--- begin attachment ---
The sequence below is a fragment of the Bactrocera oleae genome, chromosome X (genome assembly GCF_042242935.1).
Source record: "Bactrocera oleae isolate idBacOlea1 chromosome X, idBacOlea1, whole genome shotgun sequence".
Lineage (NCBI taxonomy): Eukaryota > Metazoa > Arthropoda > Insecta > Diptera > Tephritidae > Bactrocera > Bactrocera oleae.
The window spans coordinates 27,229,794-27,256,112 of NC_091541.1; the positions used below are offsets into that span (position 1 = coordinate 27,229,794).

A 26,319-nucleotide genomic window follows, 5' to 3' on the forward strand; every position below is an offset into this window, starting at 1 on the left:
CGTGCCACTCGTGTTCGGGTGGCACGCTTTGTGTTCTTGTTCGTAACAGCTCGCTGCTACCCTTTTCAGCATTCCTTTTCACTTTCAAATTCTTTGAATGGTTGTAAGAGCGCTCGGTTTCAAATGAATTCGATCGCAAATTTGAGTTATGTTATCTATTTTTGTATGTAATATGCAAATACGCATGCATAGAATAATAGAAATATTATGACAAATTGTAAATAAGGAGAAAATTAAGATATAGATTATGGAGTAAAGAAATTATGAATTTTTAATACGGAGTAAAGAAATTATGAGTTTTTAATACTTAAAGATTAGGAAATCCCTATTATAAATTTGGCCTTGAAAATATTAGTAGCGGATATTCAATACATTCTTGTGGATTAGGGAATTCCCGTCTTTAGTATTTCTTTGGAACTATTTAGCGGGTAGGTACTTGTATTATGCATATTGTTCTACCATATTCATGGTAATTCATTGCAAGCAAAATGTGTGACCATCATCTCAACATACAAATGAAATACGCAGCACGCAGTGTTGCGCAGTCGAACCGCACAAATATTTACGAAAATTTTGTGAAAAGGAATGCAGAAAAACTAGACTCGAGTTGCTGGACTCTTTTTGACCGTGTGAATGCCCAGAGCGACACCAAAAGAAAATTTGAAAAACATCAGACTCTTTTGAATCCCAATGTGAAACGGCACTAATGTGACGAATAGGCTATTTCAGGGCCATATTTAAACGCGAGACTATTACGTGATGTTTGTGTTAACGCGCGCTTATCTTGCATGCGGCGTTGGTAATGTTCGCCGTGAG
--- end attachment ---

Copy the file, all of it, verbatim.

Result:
The sequence below is a fragment of the Bactrocera oleae genome, chromosome X (genome assembly GCF_042242935.1).
Source record: "Bactrocera oleae isolate idBacOlea1 chromosome X, idBacOlea1, whole genome shotgun sequence".
Lineage (NCBI taxonomy): Eukaryota > Metazoa > Arthropoda > Insecta > Diptera > Tephritidae > Bactrocera > Bactrocera oleae.
The window spans coordinates 27,229,794-27,256,112 of NC_091541.1; the positions used below are offsets into that span (position 1 = coordinate 27,229,794).

A 26,319-nucleotide genomic window follows, 5' to 3' on the forward strand; every position below is an offset into this window, starting at 1 on the left:
CGTGCCACTCGTGTTCGGGTGGCACGCTTTGTGTTCTTGTTCGTAACAGCTCGCTGCTACCCTTTTCAGCATTCCTTTTCACTTTCAAATTCTTTGAATGGTTGTAAGAGCGCTCGGTTTCAAATGAATTCGATCGCAAATTTGAGTTATGTTATCTATTTTTGTATGTAATATGCAAATACGCATGCATAGAATAATAGAAATATTATGACAAATTGTAAATAAGGAGAAAATTAAGATATAGATTATGGAGTAAAGAAATTATGAATTTTTAATACGGAGTAAAGAAATTATGAGTTTTTAATACTTAAAGATTAGGAAATCCCTATTATAAATTTGGCCTTGAAAATATTAGTAGCGGATATTCAATACATTCTTGTGGATTAGGGAATTCCCGTCTTTAGTATTTCTTTGGAACTATTTAGCGGGTAGGTACTTGTATTATGCATATTGTTCTACCATATTCATGGTAATTCATTGCAAGCAAAATGTGTGACCATCATCTCAACATACAAATGAAATACGCAGCACGCAGTGTTGCGCAGTCGAACCGCACAAATATTTACGAAAATTTTGTGAAAAGGAATGCAGAAAAACTAGACTCGAGTTGCTGGACTCTTTTTGACCGTGTGAATGCCCAGAGCGACACCAAAAGAAAATTTGAAAAACATCAGACTCTTTTGAATCCCAATGTGAAACGGCACTAATGTGACGAATAGGCTATTTCAGGGCCATATTTAAACGCGAGACTATTACGTGATGTTTGTGTTAACGCGCGCTTATCTTGCATGCGGCGTTGGTAATGTTCGCCGTGAG